- Heaven in Order of the Stick is a good allegorical version; at the lowest levels, it's sort of an earthly paradise: "The Tavern of Infinite One-Night Stands," "the Debate Hall Where You're Always Right, and so on. However, eventually people go upward toward true perfect enlightenment once their fleshy urges are sorted out.
- Misfile, it's where the files that tell the universe how to be are kept and the angels hangout. To be honest though, the few glimpses we've seen of it make look more like a backdrop from Star Trek.
- American Dad!:
- In "The Most Adequate Christmas Ever", Stan dies and goes to Heaven. As his death will result in his family freezing to death, Stan died with the car keys in his pocket, Stan forces God to give him a second chance to save his family.
- Fittingly given the title, "Rapture's Delight" sees the good and pure ascend into Heaven before the Anti-Christ attacks the Earth. Depending on how one interprets the canonicity of the episode, the entire series from hereon out may take place in Stan's personal Heaven: Living with his perfectly dysfunctional family.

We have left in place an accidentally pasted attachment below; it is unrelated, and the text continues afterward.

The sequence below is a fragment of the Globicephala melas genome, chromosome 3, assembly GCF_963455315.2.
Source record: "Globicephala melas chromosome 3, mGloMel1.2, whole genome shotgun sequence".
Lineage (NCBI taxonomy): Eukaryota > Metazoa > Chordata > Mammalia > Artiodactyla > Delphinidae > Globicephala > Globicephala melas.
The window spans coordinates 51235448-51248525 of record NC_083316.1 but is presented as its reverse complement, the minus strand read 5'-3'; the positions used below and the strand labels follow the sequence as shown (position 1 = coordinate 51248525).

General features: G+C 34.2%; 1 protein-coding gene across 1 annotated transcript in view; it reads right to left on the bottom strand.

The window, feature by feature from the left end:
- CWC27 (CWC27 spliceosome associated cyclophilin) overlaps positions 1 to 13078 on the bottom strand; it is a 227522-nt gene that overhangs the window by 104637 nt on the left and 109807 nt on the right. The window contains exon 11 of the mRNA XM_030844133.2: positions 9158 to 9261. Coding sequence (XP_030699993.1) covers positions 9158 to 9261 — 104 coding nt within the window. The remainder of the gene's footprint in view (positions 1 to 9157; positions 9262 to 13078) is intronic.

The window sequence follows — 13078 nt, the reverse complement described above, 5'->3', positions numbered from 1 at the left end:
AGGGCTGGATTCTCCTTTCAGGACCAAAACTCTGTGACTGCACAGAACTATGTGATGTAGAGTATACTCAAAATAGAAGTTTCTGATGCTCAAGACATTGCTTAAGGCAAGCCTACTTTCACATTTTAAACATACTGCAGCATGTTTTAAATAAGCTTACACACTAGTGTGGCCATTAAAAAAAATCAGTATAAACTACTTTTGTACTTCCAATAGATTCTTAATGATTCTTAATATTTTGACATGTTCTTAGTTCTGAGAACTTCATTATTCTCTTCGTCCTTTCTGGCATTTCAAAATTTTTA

- In the Family Guy episode "3 Acts of God", the guys go to Heaven to ask God to stop meddling in American football games. Heaven is depicted as a Florida-esque resort town. God tells Peter that he should die holding a towel as they're not provided.
- Heaven usually appears in some fantasy sequences in The Simpsons or a Treehouse of Horror but it memorably appeared in "Bart Gets Hit by a Car" when Bart briefly died.